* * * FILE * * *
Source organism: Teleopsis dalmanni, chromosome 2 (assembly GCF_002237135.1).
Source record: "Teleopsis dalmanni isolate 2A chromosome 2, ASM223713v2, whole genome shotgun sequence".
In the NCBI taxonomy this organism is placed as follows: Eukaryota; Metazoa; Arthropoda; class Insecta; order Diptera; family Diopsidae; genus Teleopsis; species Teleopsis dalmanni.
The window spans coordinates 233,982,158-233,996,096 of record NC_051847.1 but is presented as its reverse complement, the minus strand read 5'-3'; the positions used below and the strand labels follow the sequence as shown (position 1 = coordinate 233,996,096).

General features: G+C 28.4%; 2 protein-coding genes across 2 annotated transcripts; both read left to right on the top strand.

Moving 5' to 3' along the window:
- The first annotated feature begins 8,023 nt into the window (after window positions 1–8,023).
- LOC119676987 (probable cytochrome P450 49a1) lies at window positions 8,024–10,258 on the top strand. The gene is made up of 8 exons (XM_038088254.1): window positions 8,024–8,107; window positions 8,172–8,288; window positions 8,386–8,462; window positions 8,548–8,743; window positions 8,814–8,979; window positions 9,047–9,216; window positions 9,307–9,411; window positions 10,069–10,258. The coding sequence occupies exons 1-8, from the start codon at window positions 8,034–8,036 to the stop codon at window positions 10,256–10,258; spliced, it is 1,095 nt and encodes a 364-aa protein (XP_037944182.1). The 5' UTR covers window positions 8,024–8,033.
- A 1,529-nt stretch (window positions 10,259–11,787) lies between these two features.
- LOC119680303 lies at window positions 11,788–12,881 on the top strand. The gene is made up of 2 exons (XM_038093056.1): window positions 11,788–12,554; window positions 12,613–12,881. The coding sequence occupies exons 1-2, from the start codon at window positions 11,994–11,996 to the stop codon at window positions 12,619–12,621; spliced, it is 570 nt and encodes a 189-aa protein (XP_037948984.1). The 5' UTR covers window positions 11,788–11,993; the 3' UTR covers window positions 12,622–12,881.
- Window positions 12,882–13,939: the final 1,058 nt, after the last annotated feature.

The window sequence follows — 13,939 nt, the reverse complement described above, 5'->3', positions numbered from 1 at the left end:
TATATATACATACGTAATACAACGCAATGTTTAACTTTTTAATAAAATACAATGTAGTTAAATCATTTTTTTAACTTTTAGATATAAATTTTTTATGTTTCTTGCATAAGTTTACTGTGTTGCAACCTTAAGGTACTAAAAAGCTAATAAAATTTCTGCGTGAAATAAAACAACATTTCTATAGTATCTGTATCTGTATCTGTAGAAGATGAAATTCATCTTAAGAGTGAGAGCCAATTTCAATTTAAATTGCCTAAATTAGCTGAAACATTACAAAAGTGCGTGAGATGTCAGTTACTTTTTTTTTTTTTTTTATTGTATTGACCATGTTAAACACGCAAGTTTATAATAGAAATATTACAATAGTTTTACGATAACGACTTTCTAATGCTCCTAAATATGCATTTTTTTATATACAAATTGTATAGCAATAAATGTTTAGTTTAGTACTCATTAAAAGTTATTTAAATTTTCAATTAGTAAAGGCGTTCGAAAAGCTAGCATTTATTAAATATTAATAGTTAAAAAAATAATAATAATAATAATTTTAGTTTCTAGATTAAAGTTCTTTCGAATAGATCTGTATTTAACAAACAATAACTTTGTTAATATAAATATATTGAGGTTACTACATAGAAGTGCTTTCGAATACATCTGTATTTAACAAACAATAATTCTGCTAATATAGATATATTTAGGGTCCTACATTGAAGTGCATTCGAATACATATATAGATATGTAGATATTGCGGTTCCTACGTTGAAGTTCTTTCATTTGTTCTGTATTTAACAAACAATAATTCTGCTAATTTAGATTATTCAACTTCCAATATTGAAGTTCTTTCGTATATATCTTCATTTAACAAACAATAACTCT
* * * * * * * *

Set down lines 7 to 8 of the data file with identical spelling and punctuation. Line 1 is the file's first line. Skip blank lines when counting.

- The first annotated feature begins 8,023 nt into the window (after window positions 1–8,023).
- LOC119676987 (probable cytochrome P450 49a1) lies at window positions 8,024–10,258 on the top strand. The gene is made up of 8 exons (XM_038088254.1): window positions 8,024–8,107; window positions 8,172–8,288; window positions 8,386–8,462; window positions 8,548–8,743; window positions 8,814–8,979; window positions 9,047–9,216; window positions 9,307–9,411; window positions 10,069–10,258. The coding sequence occupies exons 1-8, from the start codon at window positions 8,034–8,036 to the stop codon at window positions 10,256–10,258; spliced, it is 1,095 nt and encodes a 364-aa protein (XP_037944182.1). The 5' UTR covers window positions 8,024–8,033.